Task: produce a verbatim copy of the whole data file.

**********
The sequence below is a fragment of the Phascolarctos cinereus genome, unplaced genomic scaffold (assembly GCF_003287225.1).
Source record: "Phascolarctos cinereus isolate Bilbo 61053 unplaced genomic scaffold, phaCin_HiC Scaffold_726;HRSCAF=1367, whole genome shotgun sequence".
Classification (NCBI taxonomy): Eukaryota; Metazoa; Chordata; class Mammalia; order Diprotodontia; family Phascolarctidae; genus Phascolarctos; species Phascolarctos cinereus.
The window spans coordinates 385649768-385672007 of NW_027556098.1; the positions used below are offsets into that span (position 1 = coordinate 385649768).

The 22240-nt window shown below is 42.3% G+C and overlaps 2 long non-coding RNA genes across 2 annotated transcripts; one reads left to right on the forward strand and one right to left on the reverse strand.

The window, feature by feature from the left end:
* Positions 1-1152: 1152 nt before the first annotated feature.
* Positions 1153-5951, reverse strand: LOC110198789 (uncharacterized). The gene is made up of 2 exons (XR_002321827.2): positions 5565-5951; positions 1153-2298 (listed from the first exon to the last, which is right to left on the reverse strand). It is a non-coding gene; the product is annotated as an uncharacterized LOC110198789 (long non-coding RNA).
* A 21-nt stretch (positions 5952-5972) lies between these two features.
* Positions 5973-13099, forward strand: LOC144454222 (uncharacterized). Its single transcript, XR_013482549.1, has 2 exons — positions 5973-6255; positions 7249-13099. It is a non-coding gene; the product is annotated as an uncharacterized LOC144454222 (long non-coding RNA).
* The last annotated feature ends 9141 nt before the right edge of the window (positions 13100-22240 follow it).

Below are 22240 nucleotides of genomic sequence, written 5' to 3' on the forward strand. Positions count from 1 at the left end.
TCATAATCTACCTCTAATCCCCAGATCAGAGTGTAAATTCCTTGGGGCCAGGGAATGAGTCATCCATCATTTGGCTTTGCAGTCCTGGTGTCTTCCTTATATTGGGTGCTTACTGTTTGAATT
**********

The sequence below is a fragment of the Phascolarctos cinereus genome, unplaced genomic scaffold (assembly GCF_003287225.1).
Source record: "Phascolarctos cinereus isolate Bilbo 61053 unplaced genomic scaffold, phaCin_HiC Scaffold_726;HRSCAF=1367, whole genome shotgun sequence".
Classification (NCBI taxonomy): Eukaryota; Metazoa; Chordata; class Mammalia; order Diprotodontia; family Phascolarctidae; genus Phascolarctos; species Phascolarctos cinereus.
The window spans coordinates 385649768-385672007 of NW_027556098.1; the positions used below are offsets into that span (position 1 = coordinate 385649768).

The 22240-nt window shown below is 42.3% G+C and overlaps 2 long non-coding RNA genes across 2 annotated transcripts; one reads left to right on the forward strand and one right to left on the reverse strand.

The window, feature by feature from the left end:
* Positions 1-1152: 1152 nt before the first annotated feature.
* Positions 1153-5951, reverse strand: LOC110198789 (uncharacterized). The gene is made up of 2 exons (XR_002321827.2): positions 5565-5951; positions 1153-2298 (listed from the first exon to the last, which is right to left on the reverse strand). It is a non-coding gene; the product is annotated as an uncharacterized LOC110198789 (long non-coding RNA).
* A 21-nt stretch (positions 5952-5972) lies between these two features.
* Positions 5973-13099, forward strand: LOC144454222 (uncharacterized). Its single transcript, XR_013482549.1, has 2 exons — positions 5973-6255; positions 7249-13099. It is a non-coding gene; the product is annotated as an uncharacterized LOC144454222 (long non-coding RNA).
* The last annotated feature ends 9141 nt before the right edge of the window (positions 13100-22240 follow it).

Below are 22240 nucleotides of genomic sequence, written 5' to 3' on the forward strand. Positions count from 1 at the left end.
TCATAATCTACCTCTAATCCCCAGATCAGAGTGTAAATTCCTTGGGGCCAGGGAATGAGTCATCCATCATTTGGCTTTGCAGTCCTGGTGTCTTCCTTATATTGGGTGCTTACTGTTTGAATT